Well, maybe. The British Government solicited bids for its 35% share of British Energy, which runs eight of the ten nuclear energy plants in the country. The last several weeks have seen stories about the Germans (E.ON) and Spanish (Iberdola - they now own Scottish Power) dropping by to kick the tires, and they might still submit bids, but it looks like Electricité de France (EDF), in concert with the British Centrica, has won the prize. This could be considered a disappointment for investors, as the stock has been rising in hopes of a bidding war.
So far, EDF is mum about how much it is bidding, but:
The Daily Telegraph said Friday that EDF and its advisers, Merrill Lynch, were putting together a deal worth between 9.2 billion pounds (11.7 billion euros, 18 billion dollars) and 10.2 billion pounds.
This story from Agence-France - there are many stories about this development out there - suggests that EDF is pushing into the UK market regardless of British Energy.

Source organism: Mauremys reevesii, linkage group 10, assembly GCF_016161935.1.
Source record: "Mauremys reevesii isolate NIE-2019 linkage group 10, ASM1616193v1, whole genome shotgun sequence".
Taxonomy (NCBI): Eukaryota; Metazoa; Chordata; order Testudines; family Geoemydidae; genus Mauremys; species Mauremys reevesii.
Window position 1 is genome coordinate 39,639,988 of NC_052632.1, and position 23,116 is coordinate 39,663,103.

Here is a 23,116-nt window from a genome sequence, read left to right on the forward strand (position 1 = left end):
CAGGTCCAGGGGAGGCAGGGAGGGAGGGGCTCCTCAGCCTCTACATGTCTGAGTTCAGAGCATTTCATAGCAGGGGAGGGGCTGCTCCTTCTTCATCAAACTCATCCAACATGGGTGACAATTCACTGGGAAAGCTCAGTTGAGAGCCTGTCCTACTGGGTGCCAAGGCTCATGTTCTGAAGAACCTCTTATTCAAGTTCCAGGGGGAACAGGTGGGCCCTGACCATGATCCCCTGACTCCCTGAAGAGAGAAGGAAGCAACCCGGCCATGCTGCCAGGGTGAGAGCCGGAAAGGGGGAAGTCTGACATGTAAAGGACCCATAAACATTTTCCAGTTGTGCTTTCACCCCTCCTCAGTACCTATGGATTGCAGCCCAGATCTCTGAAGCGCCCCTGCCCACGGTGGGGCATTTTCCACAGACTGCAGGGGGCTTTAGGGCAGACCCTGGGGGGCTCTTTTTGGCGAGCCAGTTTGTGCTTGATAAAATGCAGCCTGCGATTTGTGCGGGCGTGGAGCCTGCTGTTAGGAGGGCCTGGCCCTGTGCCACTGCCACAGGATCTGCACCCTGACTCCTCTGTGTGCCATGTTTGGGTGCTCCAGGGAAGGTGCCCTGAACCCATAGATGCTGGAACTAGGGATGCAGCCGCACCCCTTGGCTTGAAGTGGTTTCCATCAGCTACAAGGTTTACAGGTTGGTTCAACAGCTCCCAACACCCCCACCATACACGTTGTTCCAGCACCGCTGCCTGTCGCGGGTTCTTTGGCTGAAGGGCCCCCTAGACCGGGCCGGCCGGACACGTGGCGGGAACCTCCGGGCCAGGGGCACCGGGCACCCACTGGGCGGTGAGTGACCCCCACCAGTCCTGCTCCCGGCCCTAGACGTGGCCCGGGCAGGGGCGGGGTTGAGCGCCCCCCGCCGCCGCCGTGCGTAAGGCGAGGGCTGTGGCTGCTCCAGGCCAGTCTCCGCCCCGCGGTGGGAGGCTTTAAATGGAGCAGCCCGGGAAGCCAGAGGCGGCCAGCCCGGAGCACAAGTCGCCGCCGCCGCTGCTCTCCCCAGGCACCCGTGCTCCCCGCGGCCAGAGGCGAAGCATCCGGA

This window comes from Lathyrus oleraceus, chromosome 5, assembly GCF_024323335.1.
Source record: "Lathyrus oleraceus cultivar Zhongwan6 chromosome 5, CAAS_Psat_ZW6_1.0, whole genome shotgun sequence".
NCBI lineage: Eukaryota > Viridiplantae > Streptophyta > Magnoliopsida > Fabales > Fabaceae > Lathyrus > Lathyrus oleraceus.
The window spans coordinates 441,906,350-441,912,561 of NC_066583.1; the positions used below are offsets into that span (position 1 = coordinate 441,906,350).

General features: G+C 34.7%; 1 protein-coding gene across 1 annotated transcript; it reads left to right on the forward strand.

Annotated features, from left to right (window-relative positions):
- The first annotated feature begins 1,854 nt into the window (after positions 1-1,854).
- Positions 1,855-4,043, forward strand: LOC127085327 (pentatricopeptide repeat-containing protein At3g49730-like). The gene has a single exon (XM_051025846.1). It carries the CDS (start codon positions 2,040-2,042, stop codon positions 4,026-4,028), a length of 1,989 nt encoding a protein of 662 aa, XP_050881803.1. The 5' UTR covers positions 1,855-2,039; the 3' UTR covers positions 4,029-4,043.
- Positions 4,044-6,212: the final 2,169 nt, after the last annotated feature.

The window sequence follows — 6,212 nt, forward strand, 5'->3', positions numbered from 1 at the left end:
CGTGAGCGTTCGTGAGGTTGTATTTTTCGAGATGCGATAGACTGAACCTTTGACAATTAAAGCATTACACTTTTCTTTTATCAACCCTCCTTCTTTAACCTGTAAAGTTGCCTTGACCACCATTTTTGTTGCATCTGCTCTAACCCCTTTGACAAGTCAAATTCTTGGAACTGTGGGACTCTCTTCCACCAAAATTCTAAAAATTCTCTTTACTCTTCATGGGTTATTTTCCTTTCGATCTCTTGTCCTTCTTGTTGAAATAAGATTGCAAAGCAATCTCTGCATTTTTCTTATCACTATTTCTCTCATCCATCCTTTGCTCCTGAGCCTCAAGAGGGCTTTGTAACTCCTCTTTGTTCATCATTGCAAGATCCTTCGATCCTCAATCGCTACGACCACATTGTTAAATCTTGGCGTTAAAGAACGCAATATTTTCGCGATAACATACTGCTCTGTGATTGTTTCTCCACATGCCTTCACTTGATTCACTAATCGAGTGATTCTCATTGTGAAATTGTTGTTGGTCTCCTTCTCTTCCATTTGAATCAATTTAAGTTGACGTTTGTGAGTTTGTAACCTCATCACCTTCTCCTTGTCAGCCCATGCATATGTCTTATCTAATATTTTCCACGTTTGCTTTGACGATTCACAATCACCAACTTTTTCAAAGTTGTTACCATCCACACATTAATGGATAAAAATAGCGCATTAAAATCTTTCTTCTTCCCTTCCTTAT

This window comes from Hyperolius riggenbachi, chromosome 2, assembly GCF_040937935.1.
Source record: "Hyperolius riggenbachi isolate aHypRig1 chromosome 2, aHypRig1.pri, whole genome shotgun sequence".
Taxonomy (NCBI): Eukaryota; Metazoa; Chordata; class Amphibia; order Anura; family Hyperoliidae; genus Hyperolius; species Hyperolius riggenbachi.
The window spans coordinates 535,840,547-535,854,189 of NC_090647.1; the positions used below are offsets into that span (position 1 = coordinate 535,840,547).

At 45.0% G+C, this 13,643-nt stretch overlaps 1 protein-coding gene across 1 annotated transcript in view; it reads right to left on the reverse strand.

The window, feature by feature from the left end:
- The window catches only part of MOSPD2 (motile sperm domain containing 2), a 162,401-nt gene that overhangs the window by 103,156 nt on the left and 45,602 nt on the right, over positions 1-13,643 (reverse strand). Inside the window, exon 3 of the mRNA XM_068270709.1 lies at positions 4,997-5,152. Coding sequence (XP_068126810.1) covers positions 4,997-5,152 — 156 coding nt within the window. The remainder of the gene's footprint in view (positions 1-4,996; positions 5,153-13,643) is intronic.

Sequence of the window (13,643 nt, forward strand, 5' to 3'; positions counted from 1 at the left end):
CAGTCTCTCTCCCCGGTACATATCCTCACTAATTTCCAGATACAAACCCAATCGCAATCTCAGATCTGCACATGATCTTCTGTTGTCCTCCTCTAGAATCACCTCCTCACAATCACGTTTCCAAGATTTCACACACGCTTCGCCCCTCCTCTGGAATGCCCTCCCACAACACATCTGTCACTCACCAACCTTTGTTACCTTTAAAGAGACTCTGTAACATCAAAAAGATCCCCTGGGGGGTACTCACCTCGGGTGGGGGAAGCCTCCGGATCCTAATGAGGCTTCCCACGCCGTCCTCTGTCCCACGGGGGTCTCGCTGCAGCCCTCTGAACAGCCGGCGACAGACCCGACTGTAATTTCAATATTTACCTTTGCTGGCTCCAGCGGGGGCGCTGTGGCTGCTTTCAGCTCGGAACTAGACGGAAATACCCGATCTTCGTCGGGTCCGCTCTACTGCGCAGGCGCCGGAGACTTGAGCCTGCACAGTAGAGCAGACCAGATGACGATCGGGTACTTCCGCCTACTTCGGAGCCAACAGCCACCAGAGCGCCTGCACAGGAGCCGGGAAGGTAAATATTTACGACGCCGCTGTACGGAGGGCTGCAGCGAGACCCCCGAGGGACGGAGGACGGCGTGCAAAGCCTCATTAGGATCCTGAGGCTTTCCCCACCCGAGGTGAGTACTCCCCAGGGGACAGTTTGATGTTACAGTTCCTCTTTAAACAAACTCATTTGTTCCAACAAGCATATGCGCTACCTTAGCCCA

The Financial Times said the firm had acquired land near Wylfa on the island of Anglesey, north Wales, and Hinckley Point, in the county of Somerset, southwest England.
It said such "stealthy purchases" could allow EDF to build up to three new atomic power stations, regardless of whether it is successful in its bid for British Energy.
And all these aggressive moves have caused alarm for a French competitor, Suez.
Suez has begun intensive lobbying of the Government and the board of British Energy to ensure EdF would not be able to stop other operators building nuclear power stations in the UK.
Seems crybabyish. We're not expert on French business practices, but perhaps Suez ought to just get out there and compete.
We may have jumped the gun a bit on this one - this is a story containing a fair number of hairpin turns - but we've wanted to get it on our gps devices for awhile and this particular turn in the road seems a good place to leave a marker. As they say in TV Land, stay tuned.